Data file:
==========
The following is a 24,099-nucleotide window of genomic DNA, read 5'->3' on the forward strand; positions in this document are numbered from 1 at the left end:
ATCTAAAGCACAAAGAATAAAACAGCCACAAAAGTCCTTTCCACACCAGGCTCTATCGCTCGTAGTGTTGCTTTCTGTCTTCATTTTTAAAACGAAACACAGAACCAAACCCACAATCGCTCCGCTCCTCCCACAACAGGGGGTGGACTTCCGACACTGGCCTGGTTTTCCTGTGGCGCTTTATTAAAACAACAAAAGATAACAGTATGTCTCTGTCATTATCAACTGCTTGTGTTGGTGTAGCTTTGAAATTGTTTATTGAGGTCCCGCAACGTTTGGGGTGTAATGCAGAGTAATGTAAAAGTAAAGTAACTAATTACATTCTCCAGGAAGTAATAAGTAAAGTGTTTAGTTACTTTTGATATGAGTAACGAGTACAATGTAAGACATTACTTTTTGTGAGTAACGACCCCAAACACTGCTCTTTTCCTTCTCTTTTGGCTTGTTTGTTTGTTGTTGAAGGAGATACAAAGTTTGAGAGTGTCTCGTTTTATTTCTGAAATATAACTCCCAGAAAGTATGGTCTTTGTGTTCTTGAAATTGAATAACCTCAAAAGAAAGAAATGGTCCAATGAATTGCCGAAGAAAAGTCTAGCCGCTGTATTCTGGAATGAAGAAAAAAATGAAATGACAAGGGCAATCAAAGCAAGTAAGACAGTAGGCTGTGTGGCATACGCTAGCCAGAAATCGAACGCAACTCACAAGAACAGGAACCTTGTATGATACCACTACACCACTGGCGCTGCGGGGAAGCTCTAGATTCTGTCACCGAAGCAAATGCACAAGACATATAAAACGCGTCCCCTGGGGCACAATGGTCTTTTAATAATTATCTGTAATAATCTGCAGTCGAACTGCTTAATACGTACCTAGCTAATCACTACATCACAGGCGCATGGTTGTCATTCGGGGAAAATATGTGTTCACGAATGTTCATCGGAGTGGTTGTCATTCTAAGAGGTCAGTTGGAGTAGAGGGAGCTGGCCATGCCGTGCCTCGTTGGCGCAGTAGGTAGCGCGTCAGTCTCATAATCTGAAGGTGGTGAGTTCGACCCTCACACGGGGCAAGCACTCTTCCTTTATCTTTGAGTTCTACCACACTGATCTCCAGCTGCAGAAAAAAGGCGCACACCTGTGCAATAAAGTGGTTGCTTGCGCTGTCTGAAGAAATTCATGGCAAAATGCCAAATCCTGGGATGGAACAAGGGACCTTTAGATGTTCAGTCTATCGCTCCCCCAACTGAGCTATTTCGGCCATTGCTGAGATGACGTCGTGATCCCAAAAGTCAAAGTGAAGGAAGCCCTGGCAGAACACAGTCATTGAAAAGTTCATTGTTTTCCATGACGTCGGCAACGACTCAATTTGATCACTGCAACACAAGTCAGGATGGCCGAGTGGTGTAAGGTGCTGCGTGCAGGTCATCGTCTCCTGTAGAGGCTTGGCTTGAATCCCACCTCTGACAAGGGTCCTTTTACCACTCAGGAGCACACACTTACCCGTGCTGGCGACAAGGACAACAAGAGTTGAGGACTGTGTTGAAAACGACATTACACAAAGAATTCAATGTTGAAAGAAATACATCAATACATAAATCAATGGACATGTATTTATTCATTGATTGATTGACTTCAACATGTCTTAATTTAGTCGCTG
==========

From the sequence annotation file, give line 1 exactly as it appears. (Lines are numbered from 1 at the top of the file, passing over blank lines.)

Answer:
The following is a 24,099-nucleotide window of genomic DNA, read 5'->3' on the forward strand; positions in this document are numbered from 1 at the left end: